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  1. I thought you might want to know of a new way that vodcasting is being used in the K-12 classroom.

    A colleague, Aaron Sams, and myself have begun teaching using podcasting and I wanted to let you know what we are doing. We are both high school science teachers who are techno geeks, but are very excited about what we see happening with our students as we tech with podcasting. After reading your article I thought you might be interested about how we are using podcasting to improve student achivement.

    Below is a synopsis of what we are currently doing:

    This year we have completely restructured the way in which we teach Chemistry through the use of the video podcast. We are very interested in attending and possibly presenting at this summit to share with our colleagues that which we believe to be a very powerful use of the podcast in education, and also to learn from our colleagues how to better utilize the podcast.

    Let us briefly explain our current paradigm and our vision for podcasting in the future. Last school year we discovered some software (snapkast) that allowed us to interface with PowerPoint and create an MP4 file that includes audio of our voices and pen strokes on the slides. We began using the software to record our lectures and make them available to students on our websites. This proved to be an effective way for absent students to catch up and also allowed us as instructors to pre-record the lesson and stay on schedule with content when we were absent.

    Upon discussing the power of podcasting with some college students we received some interesting feedback. The students sang the praises of podcasting because they no longer had to attend class for a lecture. Instead they could listen to the content on their own time. This made us reconsider the value of classtime and contact time with our high school students. We realized that our students need us physically present most when they are doing labs, working out problems, and wrestling through an assignment. Historically, when a student has trouble with an assignment at home he does one of three things: calls a friend, doesn’t do it, or copies from another student. We feel that if the student had access to an instructor while working on his assignment, he would be able to ask for expert help when needed. We then noted that our physical presence is not necessary for the presentation of content, so we decided to flip the way we teach on its head. That which has traditionally been presented in an in-class lecture is now pre-recorded and the students watch the video podcast at home before class. That which was traditionally assigned as homework is now completed in class. Eliminating lectures from classtime has also opened up a large amount of time for more lab and inquiry based activities.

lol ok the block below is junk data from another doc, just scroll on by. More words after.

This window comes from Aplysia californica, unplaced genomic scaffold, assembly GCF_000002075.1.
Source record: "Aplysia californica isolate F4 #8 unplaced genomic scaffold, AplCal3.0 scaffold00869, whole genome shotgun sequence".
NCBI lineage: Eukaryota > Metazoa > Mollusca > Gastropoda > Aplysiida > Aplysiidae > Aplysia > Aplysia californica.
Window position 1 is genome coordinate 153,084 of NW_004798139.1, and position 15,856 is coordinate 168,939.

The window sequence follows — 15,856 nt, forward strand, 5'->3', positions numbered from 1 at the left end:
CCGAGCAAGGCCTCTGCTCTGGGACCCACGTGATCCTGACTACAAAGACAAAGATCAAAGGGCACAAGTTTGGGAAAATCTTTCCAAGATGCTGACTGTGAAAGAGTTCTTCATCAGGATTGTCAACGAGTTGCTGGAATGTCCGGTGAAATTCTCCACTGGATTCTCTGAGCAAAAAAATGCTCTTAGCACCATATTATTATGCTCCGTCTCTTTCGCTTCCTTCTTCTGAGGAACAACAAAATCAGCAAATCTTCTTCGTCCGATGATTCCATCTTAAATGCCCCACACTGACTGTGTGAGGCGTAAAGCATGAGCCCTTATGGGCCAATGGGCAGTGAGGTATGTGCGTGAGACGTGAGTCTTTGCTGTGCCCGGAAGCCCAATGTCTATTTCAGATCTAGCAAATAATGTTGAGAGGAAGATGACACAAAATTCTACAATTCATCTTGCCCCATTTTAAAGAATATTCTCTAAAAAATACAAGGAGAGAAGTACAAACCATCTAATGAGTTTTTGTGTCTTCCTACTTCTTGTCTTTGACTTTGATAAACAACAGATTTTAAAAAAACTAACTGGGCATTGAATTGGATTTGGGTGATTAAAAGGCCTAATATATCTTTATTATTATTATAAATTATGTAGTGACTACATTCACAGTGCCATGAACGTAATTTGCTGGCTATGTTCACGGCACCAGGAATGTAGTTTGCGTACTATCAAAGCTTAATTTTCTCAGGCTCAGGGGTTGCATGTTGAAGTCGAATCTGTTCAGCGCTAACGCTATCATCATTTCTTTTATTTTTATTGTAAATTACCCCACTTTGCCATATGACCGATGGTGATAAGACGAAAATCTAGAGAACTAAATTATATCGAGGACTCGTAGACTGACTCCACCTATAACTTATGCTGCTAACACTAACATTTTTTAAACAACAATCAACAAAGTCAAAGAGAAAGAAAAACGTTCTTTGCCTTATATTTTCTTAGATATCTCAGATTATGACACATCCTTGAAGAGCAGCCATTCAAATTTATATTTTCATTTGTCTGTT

Currently we have our podcasts posted at a variety of sties: our websites, iTunes, Google Video, Teacher Tube, classroom computers, and DVDs. Also, the software we use has a link to our work on their website http://www.snapkast.com . We teach in a somewhat rural area and some students do not have access to high-speed internet, so we have accommodated them with flash drives, and those without a computer get a DVD with the podcasts.

    Our vision for the future of our model is that of independent study, individualized education, and inquiry based science education. We are in the process of writing a grant to equip or classrooms with computers so that students can work at their own pace. Ideally, a student would watch the podcast lecture, complete their assignments on the computer using a program like webassign, conduct lab experiments, complete projects, and complete authentic and written assessments all at their own pace. Benchmarks would be in place for students interested in meeting minimum requirements, and advanced topics would be available for students interested in getting ahead. We believe that this model could allow a very gifted student to complete both Chemistry and AP Chemistry in one year.

    Already, we have noticed our new paradigm leading to a better understanding of the content by our students. We are in the process of collecting data to support our anecdotal evidence. Thus far, students are outpreforming students in our calsses who last year were taught using the traditional model of lecture-lab-test. Also, our students like that they can pause their instructor and rewind when necessary. They appreciate that they have individualized attention from their instructor when wrestling through a concept that the don’t understand. Frankly, we believe that this model has the capability to revolutionize science and math instruction, and we want to share this model with as many like-minded colleagues as possible.

    Thank you,

    Jonathan Bergmann
    Woodland Park High School
    Chemistry, AP Chemistry, Instructor
    Home Page: http://www.wpsdk12.org/~jbergmann/Home%20Page

  2. Do you provide written transcriptions of your podcasts for hearing impaired students? I’m a professor who would like to use your site as a resource but needs it to be accessible to all of my students.

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